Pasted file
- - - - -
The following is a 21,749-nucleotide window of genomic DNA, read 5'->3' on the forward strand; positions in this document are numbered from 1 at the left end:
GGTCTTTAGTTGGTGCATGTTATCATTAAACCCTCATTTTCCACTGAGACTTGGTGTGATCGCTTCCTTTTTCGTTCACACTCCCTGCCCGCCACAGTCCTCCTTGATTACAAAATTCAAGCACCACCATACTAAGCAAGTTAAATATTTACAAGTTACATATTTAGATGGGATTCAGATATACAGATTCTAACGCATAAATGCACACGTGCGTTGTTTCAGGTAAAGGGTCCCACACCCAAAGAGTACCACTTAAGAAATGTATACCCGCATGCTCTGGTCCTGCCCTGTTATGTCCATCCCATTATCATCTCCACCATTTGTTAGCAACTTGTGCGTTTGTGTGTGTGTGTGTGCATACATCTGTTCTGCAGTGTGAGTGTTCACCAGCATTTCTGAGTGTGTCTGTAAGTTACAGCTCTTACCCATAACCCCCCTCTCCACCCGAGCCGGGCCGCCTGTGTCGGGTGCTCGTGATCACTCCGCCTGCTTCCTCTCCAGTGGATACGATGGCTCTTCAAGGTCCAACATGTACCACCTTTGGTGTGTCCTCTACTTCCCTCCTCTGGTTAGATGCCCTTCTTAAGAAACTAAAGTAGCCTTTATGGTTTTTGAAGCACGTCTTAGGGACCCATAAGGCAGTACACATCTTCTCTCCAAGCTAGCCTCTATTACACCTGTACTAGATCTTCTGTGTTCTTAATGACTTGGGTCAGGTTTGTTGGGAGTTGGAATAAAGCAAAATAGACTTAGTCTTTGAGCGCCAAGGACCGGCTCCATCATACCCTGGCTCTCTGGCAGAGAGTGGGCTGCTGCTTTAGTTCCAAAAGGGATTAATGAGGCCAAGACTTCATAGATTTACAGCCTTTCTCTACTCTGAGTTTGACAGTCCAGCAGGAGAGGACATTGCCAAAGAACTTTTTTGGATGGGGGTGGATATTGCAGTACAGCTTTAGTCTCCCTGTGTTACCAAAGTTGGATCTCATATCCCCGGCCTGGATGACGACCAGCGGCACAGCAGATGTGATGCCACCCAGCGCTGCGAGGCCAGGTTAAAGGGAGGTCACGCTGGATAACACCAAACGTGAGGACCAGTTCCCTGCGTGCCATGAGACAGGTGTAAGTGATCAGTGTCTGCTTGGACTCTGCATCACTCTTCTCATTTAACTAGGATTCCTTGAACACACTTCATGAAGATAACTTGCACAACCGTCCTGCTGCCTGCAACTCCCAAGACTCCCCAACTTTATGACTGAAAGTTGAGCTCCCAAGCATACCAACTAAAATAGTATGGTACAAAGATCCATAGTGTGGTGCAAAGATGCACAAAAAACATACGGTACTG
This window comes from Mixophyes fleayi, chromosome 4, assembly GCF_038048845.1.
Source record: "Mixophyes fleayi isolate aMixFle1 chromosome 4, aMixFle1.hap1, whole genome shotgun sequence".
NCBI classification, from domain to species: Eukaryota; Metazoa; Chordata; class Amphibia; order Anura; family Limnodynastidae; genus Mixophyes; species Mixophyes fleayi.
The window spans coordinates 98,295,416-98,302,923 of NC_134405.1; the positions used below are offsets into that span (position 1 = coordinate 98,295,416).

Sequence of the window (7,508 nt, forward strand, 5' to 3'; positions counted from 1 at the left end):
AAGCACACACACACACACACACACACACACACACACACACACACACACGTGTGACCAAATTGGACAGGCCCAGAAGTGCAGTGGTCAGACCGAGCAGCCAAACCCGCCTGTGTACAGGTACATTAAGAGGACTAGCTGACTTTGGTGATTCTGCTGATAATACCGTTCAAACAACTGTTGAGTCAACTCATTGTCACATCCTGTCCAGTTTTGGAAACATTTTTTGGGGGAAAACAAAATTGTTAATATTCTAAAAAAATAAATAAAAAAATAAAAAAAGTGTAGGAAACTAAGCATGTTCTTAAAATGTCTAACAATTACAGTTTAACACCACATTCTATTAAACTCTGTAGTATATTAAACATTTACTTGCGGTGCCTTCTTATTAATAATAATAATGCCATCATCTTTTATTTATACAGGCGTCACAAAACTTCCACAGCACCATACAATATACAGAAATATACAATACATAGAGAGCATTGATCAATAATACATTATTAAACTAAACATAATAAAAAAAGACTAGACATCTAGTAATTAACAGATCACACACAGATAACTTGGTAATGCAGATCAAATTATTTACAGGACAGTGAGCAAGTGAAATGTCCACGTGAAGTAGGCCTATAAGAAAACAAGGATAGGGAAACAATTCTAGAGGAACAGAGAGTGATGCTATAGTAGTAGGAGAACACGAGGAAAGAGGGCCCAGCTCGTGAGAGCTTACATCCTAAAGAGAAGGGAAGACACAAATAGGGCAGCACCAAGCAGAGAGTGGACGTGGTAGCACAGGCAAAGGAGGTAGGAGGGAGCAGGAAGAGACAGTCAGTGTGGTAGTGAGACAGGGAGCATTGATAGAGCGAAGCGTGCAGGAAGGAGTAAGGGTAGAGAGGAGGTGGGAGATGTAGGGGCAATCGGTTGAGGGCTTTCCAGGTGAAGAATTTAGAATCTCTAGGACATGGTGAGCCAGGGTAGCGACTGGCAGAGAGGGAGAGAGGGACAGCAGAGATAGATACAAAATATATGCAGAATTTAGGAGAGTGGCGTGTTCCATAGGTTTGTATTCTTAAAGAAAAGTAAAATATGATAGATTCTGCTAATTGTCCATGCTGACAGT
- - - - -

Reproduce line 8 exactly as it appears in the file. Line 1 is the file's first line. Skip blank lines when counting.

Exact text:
AAGCACACACACACACACACACACACACACACACACACACACACACACGTGTGACCAAATTGGACAGGCCCAGAAGTGCAGTGGTCAGACCGAGCAGCCAAACCCGCCTGTGTACAGGTACATTAAGAGGACTAGCTGACTTTGGTGATTCTGCTGATAATACCGTTCAAACAACTGTTGAGTCAACTCATTGTCACATCCTGTCCAGTTTTGGAAACATTTTTTGGGGGAAAACAAAATTGTTAATATTCTAAAAAAATAAATAAAAAAATAAAAAAAGTGTAGGAAACTAAGCATGTTCTTAAAATGTCTAACAATTACAGTTTAACACCACATTCTATTAAACTCTGTAGTATATTAAACATTTACTTGCGGTGCCTTCTTATTAATAATAATAATGCCATCATCTTTTATTTATACAGGCGTCACAAAACTTCCACAGCACCATACAATATACAGAAATATACAATACATAGAGAGCATTGATCAATAATACATTATTAAACTAAACATAATAAAAAAAGACTAGACATCTAGTAATTAACAGATCACACACAGATAACTTGGTAATGCAGATCAAATTATTTACAGGACAGTGAGCAAGTGAAATGTCCACGTGAAGTAGGCCTATAAGAAAACAAGGATAGGGAAACAATTCTAGAGGAACAGAGAGTGATGCTATAGTAGTAGGAGAACACGAGGAAAGAGGGCCCAGCTCGTGAGAGCTTACATCCTAAAGAGAAGGGAAGACACAAATAGGGCAGCACCAAGCAGAGAGTGGACGTGGTAGCACAGGCAAAGGAGGTAGGAGGGAGCAGGAAGAGACAGTCAGTGTGGTAGTGAGACAGGGAGCATTGATAGAGCGAAGCGTGCAGGAAGGAGTAAGGGTAGAGAGGAGGTGGGAGATGTAGGGGCAATCGGTTGAGGGCTTTCCAGGTGAAGAATTTAGAATCTCTAGGACATGGTGAGCCAGGGTAGCGACTGGCAGAGAGGGAGAGAGGGACAGCAGAGATAGATACAAAATATATGCAGAATTTAGGAGAGTGGCGTGTTCCATAGGTTTGTATTCTTAAAGAAAAGTAAAATATGATAGATTCTGCTAATTGTCCATGCTGACAGT